But there are many organizations that still struggle with estimation. They spend millions of dollars each year developing and delivering software. The planning usually starts with senior management asking tough questions about cost and schedule targets. The project leads then try to come up with effort estimates for each person on the project based on experience and gut feel. These effort numbers are tallied up in spreadsheets to come up with an overall estimate, the numbers are usually negotiated and then a final estimate is born. The problem with this process is that it takes a long time to carry out and the estimates are usually inaccurate. This is because the methods don’t take into account the non-linear relationships, integration, and overhead that we often see in software development.  When the estimates are off, millions of dollars are spent trying to change course. The rest is history. 

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Estimation SLIM-Collaborate

Can Estimation & Analytics Improve Vendor Client Relations?

It happens time and time again. Clients look to their vendors to provide software development or configuration services and both sides are often left with big questions. Is the price fair? Can we really get the project done within our duration and resource goals? How can we negotiate for a successful outcome?

There are estimation solutions available that can help. The good ones will leverage empirically-based models, historical data, and industry analytics to uncover which proposals are feasible and which ones are risky.

In the first view below, there are two columns: the “Desired Outcome,” which is one vendor’s proposal and the second column, which is the data-driven “Recommended Estimate.”  The vendor is promising to complete the work in 3 months with a $750,000 price tag. You can see that this proposal is “Risky” and that the vendor will probably finish late and will either have to ask for more money or lose money in the long run.  The charts in the view provide a graphical representation.

Vendor Bid

In the second view for the same project, you see a second vendor’s proposal compared to the “Recommended Estimate.” The vendor’s bid is for 8 months with a $1,000,000 price tag and there is a “Moderately Conservative” rating. In other words, this vendor has a much better chance of achieving what they are promising.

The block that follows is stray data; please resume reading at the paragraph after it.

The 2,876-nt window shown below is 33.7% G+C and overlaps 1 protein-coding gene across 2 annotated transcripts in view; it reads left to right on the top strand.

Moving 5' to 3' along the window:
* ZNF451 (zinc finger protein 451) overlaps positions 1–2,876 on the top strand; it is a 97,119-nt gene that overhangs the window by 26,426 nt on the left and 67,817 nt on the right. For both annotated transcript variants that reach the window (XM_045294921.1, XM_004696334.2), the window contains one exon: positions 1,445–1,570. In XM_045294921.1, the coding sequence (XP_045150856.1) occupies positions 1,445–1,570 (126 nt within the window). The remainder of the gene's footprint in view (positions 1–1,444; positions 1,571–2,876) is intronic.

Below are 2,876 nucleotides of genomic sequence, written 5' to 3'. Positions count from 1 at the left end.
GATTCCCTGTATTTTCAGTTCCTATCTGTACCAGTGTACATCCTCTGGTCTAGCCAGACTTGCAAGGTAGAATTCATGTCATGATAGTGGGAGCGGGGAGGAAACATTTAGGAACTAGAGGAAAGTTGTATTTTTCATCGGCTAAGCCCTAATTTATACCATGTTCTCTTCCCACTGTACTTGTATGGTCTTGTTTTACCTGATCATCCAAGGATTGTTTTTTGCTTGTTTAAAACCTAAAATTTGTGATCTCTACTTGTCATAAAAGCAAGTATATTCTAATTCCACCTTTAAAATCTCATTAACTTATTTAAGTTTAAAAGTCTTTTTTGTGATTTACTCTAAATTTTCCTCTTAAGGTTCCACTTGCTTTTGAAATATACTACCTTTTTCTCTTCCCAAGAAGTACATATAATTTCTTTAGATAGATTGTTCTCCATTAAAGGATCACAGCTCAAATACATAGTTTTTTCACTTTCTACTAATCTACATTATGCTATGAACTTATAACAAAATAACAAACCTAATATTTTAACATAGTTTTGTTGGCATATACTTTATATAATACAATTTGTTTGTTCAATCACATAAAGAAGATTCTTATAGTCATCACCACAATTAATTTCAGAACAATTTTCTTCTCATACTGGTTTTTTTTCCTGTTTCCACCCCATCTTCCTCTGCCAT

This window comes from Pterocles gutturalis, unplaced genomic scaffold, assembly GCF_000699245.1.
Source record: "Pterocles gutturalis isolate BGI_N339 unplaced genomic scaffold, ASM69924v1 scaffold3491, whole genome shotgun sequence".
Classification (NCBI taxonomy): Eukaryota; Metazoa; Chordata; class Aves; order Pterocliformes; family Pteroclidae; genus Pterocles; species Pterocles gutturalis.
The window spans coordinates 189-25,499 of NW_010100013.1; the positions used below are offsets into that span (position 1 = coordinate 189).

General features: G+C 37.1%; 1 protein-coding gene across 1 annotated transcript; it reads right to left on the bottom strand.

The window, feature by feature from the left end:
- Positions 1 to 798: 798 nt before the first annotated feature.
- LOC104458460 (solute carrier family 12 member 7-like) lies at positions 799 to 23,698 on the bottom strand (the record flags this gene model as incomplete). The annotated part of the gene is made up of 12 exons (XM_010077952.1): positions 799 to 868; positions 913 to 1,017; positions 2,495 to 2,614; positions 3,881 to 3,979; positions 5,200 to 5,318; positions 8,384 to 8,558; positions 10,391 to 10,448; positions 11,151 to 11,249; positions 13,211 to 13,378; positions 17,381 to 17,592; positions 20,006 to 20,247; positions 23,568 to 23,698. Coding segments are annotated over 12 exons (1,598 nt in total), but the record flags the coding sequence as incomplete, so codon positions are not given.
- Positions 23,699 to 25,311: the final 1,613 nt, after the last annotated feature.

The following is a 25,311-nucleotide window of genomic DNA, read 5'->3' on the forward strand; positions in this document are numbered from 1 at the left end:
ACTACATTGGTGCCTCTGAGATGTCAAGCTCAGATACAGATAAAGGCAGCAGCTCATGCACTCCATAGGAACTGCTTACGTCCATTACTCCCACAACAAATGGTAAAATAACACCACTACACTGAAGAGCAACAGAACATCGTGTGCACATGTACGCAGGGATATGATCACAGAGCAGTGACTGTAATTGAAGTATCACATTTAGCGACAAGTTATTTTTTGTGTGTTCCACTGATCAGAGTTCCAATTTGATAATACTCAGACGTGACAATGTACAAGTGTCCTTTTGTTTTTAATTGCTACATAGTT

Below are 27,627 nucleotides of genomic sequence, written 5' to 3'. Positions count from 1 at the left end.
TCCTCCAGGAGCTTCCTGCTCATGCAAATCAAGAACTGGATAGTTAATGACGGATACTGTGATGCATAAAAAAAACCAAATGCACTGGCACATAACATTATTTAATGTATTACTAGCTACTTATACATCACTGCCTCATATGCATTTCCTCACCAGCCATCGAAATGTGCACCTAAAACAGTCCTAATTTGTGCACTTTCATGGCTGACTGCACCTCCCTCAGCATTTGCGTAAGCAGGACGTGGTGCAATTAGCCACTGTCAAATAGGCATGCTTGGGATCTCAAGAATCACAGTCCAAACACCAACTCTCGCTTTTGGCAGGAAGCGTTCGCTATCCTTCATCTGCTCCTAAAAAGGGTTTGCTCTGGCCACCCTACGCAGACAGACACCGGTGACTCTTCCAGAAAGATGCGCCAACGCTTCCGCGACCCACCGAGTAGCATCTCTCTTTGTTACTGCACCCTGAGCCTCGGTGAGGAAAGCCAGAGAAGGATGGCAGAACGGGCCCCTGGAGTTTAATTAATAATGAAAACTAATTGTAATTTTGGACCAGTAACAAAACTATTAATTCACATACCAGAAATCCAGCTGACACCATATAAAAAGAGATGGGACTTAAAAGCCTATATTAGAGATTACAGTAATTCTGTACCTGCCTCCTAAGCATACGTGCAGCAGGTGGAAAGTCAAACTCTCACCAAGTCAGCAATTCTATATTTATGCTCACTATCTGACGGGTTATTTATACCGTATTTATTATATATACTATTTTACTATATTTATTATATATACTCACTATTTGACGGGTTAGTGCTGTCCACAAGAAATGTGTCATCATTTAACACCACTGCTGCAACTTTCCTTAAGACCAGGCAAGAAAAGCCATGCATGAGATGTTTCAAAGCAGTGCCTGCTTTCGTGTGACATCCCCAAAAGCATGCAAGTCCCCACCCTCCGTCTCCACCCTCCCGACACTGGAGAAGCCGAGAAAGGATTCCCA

Vendor Bid

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Vendor Management Estimation

Is Software Estimation Needed When the Cost and Schedule Are Fixed?

In many agile environments, the budget, team size, and schedule are fixed based on an organization’s predetermined targets for sprints or iterations. This leads many project managers to question if software estimation is even necessary. The problem is, without a reliable size estimate, the amount of functionality promised within the time and money constraints could be difficult to achieve and could cause the product delivery to be short on features, or late and over budget.

This is where scope-level estimation tools come into play. They can help evaluate whether targets are reasonable and, even if the schedule and budget are both set in stone, they can help figure out how much work can be delivered. This type of analysis helps set customer expectations and provides data driven leverage for negotiations.

The best estimation tools leverage empirically-based models, industry analytics, and historical data. They can even be used before iteration level planning takes place. They ensure that the overall goals are reasonable before detailed plans are developed. 

In the three views below, we see an estimate generated from a “Time Boxed” method. This is where the product manager was able to input the predetermined time, a productivity measure (PI), and a team size, to see how many story points could be completed within the set constraints. The analysis also includes a “sanity check” of the estimate, comparing it to an agile industry trend from the QSM Industry Database and their own agile historical data.

Time Box

Time Box

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Agile Estimation